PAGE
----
This will ensure the changes are immediately in affect. Then you can push the package through ARD, LANDesk or whatever your preferred deployment tool is. I also add the package to our Deploy Studio workflows that are intended for faculty and staff machines.

Hopefully doing this will limit the number of requests you get for such a trivial task as adding a printer or resuming a print job after a paper jam.

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15 Responses to Allow Non-Admin users to Manage Printers

  • mike says:


    This does not work for me, printers remained locked for non-admin users

  • Jeff says:

    I’ve tried this too and it will not work. I’ve tried many variations and no luck. The padlock still remains locked and the plus and minus buttons are still disabled. I even tried commenting out the whole section as suggested by another website and that didn’t work either.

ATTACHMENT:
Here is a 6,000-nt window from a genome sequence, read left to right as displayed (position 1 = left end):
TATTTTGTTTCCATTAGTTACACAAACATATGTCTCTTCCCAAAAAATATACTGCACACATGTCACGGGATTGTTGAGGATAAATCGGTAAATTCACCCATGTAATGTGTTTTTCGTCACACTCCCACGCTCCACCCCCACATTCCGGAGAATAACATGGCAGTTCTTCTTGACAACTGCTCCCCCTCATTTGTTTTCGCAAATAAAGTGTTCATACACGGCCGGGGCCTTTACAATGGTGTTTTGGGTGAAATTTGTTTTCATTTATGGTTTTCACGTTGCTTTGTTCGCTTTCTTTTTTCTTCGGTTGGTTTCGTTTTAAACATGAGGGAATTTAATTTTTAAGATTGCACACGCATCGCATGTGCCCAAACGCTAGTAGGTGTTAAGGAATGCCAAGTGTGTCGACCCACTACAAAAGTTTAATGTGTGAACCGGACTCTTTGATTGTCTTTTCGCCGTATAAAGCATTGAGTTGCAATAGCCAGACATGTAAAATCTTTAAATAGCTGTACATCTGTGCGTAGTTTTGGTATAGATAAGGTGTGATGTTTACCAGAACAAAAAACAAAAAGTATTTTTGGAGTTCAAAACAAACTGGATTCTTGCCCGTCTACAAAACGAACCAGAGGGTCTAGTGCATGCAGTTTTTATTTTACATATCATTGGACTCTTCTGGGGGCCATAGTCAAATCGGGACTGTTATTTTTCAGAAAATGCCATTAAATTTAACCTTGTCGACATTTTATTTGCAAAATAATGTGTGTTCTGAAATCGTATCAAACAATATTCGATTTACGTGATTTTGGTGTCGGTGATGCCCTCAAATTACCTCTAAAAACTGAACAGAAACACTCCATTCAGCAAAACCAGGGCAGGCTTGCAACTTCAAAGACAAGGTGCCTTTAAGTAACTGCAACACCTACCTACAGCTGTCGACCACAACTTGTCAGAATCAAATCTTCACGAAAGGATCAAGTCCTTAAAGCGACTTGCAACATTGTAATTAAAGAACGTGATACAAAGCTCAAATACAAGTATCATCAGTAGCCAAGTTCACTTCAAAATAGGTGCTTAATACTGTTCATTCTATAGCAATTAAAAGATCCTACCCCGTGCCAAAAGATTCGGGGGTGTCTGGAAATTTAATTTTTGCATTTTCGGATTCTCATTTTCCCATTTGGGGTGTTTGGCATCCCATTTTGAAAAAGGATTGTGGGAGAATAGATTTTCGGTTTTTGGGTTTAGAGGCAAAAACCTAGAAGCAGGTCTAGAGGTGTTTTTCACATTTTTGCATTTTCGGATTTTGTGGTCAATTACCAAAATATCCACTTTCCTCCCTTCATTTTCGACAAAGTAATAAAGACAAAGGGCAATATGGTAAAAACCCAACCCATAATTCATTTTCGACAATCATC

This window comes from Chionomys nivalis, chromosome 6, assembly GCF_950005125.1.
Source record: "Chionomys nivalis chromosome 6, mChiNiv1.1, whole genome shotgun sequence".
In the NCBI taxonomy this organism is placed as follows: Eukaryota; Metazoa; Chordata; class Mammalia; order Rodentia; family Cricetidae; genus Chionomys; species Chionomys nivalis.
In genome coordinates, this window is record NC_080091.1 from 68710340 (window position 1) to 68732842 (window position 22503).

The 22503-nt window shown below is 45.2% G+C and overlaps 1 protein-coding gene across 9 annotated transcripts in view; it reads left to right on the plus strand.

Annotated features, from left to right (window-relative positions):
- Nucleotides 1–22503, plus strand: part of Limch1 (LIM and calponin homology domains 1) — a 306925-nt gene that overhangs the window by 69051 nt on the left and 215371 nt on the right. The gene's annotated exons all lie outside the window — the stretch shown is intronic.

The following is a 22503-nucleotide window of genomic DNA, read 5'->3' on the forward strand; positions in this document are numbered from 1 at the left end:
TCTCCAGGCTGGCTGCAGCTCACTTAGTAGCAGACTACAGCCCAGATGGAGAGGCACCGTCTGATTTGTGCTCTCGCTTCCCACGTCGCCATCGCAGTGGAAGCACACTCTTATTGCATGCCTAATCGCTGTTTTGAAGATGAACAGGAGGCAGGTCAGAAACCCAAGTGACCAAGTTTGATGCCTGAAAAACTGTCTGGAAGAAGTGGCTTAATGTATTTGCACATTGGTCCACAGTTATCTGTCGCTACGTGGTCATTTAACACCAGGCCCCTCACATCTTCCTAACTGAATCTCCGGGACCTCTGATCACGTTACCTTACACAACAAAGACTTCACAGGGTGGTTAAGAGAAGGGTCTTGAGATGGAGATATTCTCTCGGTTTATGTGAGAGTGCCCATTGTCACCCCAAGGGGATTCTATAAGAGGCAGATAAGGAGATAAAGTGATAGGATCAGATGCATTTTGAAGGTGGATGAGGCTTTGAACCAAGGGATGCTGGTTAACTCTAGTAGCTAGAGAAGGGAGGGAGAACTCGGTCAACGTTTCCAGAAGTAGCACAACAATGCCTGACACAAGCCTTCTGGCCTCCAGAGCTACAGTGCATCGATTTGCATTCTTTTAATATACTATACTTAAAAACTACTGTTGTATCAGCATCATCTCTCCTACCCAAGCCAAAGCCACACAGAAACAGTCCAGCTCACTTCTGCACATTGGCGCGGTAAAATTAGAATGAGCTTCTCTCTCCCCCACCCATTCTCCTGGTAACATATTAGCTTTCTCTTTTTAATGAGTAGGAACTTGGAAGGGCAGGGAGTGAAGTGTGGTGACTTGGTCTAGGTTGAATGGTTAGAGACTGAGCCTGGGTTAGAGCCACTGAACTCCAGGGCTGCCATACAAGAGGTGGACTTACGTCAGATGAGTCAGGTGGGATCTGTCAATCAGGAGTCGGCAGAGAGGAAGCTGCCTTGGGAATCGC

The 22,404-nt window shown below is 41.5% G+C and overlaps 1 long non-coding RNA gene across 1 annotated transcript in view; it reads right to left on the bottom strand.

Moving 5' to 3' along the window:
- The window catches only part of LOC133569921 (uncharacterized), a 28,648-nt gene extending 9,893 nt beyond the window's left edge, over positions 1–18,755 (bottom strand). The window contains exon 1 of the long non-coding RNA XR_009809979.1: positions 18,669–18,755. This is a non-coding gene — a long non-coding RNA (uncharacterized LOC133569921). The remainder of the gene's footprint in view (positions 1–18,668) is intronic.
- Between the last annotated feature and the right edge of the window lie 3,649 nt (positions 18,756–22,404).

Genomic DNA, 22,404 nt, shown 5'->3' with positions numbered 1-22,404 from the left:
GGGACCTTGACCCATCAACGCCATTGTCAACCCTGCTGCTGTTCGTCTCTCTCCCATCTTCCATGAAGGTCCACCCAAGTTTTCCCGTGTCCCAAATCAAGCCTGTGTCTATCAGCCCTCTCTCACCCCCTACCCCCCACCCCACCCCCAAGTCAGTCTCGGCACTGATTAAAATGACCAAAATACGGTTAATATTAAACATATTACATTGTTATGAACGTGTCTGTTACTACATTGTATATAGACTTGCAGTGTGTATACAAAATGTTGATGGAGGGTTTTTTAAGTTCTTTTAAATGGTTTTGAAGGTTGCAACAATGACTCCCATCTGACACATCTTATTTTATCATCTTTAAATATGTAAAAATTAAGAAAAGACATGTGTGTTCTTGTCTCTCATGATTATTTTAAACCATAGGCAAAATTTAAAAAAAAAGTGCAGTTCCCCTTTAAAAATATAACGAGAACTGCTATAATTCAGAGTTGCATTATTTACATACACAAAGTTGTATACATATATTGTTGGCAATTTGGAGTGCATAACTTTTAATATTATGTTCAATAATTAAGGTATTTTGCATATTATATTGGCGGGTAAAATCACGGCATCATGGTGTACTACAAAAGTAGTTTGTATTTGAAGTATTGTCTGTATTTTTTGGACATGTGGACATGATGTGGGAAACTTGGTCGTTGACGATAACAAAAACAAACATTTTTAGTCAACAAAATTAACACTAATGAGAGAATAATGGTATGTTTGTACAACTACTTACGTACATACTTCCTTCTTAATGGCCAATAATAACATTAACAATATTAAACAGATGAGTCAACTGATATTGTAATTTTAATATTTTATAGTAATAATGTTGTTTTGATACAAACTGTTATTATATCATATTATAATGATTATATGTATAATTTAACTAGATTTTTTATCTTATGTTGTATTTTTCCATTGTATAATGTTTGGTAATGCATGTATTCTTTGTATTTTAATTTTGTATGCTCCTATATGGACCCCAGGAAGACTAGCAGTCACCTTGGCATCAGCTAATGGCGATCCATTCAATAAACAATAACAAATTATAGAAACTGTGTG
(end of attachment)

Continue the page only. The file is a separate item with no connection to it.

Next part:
• TGB says:

    The “padlock” in System Preferences is not managed by the cupsd configuration or by the group management stuff. It’s controlled by /etc/authorization.

    However, you don’t need access to that panel to add printers. Go: File > Print > Add Printer. It’s the exact same panel that is spawned from System Preferences. Or if you’re feeling lucky, go rooting around in /System/Library/CoreServices for the AddPrinter application (it is its own separate application, and just doesn’t have a Dock icon).